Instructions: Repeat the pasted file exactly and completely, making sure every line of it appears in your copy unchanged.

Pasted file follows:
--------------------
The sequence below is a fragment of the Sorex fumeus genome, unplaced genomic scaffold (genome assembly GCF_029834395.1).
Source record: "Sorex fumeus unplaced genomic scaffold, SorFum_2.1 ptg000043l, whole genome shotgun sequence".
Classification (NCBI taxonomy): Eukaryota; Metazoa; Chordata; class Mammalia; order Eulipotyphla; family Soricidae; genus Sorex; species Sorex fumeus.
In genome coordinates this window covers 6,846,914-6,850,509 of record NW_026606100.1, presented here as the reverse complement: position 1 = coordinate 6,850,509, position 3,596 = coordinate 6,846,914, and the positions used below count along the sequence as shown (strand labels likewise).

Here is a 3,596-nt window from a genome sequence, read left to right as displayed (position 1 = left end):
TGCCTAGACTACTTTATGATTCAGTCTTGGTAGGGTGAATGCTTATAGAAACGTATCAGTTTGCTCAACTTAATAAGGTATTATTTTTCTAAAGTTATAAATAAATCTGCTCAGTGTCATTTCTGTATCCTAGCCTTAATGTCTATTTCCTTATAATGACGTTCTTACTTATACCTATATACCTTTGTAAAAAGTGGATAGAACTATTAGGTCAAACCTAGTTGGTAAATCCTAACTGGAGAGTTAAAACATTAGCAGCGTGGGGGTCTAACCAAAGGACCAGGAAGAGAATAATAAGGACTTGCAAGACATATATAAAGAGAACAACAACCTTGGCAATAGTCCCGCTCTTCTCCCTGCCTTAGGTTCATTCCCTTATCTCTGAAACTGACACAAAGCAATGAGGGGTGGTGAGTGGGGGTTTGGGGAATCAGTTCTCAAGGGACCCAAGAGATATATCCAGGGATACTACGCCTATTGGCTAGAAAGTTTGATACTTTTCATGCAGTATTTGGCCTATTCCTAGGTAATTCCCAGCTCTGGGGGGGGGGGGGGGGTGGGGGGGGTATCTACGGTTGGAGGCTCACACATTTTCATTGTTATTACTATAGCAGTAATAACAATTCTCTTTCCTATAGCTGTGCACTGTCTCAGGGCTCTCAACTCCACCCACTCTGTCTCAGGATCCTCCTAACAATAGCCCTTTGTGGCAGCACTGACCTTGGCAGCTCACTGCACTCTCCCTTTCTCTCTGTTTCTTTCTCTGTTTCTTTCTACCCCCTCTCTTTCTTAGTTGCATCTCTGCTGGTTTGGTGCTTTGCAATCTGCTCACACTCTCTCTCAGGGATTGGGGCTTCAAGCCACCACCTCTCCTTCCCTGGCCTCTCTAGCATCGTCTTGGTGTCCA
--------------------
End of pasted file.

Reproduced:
The sequence below is a fragment of the Sorex fumeus genome, unplaced genomic scaffold (genome assembly GCF_029834395.1).
Source record: "Sorex fumeus unplaced genomic scaffold, SorFum_2.1 ptg000043l, whole genome shotgun sequence".
Classification (NCBI taxonomy): Eukaryota; Metazoa; Chordata; class Mammalia; order Eulipotyphla; family Soricidae; genus Sorex; species Sorex fumeus.
In genome coordinates this window covers 6,846,914-6,850,509 of record NW_026606100.1, presented here as the reverse complement: position 1 = coordinate 6,850,509, position 3,596 = coordinate 6,846,914, and the positions used below count along the sequence as shown (strand labels likewise).

Here is a 3,596-nt window from a genome sequence, read left to right as displayed (position 1 = left end):
TGCCTAGACTACTTTATGATTCAGTCTTGGTAGGGTGAATGCTTATAGAAACGTATCAGTTTGCTCAACTTAATAAGGTATTATTTTTCTAAAGTTATAAATAAATCTGCTCAGTGTCATTTCTGTATCCTAGCCTTAATGTCTATTTCCTTATAATGACGTTCTTACTTATACCTATATACCTTTGTAAAAAGTGGATAGAACTATTAGGTCAAACCTAGTTGGTAAATCCTAACTGGAGAGTTAAAACATTAGCAGCGTGGGGGTCTAACCAAAGGACCAGGAAGAGAATAATAAGGACTTGCAAGACATATATAAAGAGAACAACAACCTTGGCAATAGTCCCGCTCTTCTCCCTGCCTTAGGTTCATTCCCTTATCTCTGAAACTGACACAAAGCAATGAGGGGTGGTGAGTGGGGGTTTGGGGAATCAGTTCTCAAGGGACCCAAGAGATATATCCAGGGATACTACGCCTATTGGCTAGAAAGTTTGATACTTTTCATGCAGTATTTGGCCTATTCCTAGGTAATTCCCAGCTCTGGGGGGGGGGGGGGGGTGGGGGGGGTATCTACGGTTGGAGGCTCACACATTTTCATTGTTATTACTATAGCAGTAATAACAATTCTCTTTCCTATAGCTGTGCACTGTCTCAGGGCTCTCAACTCCACCCACTCTGTCTCAGGATCCTCCTAACAATAGCCCTTTGTGGCAGCACTGACCTTGGCAGCTCACTGCACTCTCCCTTTCTCTCTGTTTCTTTCTCTGTTTCTTTCTACCCCCTCTCTTTCTTAGTTGCATCTCTGCTGGTTTGGTGCTTTGCAATCTGCTCACACTCTCTCTCAGGGATTGGGGCTTCAAGCCACCACCTCTCCTTCCCTGGCCTCTCTAGCATCGTCTTGGTGTCCA